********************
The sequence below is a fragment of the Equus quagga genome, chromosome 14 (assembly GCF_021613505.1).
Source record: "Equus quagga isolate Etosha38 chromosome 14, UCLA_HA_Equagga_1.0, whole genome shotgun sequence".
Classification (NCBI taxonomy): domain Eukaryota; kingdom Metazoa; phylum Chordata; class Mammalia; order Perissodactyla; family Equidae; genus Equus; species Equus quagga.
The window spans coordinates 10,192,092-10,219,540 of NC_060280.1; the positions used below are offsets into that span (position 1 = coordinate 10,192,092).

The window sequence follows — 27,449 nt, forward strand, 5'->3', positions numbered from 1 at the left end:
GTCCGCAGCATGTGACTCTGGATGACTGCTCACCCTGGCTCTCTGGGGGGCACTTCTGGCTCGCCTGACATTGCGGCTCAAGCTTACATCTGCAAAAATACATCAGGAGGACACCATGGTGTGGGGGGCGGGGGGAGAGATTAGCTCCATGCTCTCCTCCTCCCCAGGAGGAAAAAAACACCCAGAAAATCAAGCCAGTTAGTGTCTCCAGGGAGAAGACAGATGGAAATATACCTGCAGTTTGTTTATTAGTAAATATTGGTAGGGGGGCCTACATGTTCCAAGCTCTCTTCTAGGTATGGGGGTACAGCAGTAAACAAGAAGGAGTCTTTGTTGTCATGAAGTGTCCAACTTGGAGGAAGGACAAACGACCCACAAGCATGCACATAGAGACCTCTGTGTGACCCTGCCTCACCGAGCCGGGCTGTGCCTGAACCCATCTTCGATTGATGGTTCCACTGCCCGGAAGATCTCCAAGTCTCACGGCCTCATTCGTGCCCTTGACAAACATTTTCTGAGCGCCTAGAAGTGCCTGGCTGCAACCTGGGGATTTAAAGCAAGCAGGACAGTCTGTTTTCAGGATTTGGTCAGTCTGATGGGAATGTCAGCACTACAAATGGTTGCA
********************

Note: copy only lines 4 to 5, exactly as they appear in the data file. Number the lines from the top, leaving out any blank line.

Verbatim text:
The window spans coordinates 10,192,092-10,219,540 of NC_060280.1; the positions used below are offsets into that span (position 1 = coordinate 10,192,092).

The window sequence follows — 27,449 nt, forward strand, 5'->3', positions numbered from 1 at the left end: